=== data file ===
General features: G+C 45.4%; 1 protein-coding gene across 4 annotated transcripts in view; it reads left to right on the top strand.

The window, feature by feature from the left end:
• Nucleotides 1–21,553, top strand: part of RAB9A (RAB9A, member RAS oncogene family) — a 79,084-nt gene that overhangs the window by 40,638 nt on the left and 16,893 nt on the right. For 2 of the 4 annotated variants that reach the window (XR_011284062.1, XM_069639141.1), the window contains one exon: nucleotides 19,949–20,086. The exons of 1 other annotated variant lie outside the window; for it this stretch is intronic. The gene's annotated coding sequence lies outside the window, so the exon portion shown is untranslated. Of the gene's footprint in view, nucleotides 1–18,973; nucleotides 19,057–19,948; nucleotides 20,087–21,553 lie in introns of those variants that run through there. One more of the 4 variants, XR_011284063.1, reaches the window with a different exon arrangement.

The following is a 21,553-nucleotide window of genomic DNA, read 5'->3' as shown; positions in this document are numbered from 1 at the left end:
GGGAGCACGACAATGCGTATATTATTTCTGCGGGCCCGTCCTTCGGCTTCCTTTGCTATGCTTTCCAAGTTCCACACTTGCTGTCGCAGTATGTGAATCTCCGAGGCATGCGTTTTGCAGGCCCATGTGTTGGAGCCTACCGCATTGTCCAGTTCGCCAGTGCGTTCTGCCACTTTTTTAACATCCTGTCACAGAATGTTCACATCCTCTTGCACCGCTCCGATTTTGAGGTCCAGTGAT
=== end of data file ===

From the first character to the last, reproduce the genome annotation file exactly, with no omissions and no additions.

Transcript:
General features: G+C 45.4%; 1 protein-coding gene across 4 annotated transcripts in view; it reads left to right on the top strand.

The window, feature by feature from the left end:
• Nucleotides 1–21,553, top strand: part of RAB9A (RAB9A, member RAS oncogene family) — a 79,084-nt gene that overhangs the window by 40,638 nt on the left and 16,893 nt on the right. For 2 of the 4 annotated variants that reach the window (XR_011284062.1, XM_069639141.1), the window contains one exon: nucleotides 19,949–20,086. The exons of 1 other annotated variant lie outside the window; for it this stretch is intronic. The gene's annotated coding sequence lies outside the window, so the exon portion shown is untranslated. Of the gene's footprint in view, nucleotides 1–18,973; nucleotides 19,057–19,948; nucleotides 20,087–21,553 lie in introns of those variants that run through there. One more of the 4 variants, XR_011284063.1, reaches the window with a different exon arrangement.

The following is a 21,553-nucleotide window of genomic DNA, read 5'->3' as shown; positions in this document are numbered from 1 at the left end:
GGGAGCACGACAATGCGTATATTATTTCTGCGGGCCCGTCCTTCGGCTTCCTTTGCTATGCTTTCCAAGTTCCACACTTGCTGTCGCAGTATGTGAATCTCCGAGGCATGCGTTTTGCAGGCCCATGTGTTGGAGCCTACCGCATTGTCCAGTTCGCCAGTGCGTTCTGCCACTTTTTTAACATCCTGTCACAGAATGTTCACATCCTCTTGCACCGCTCCGATTTTGAGGTCCAGTGAT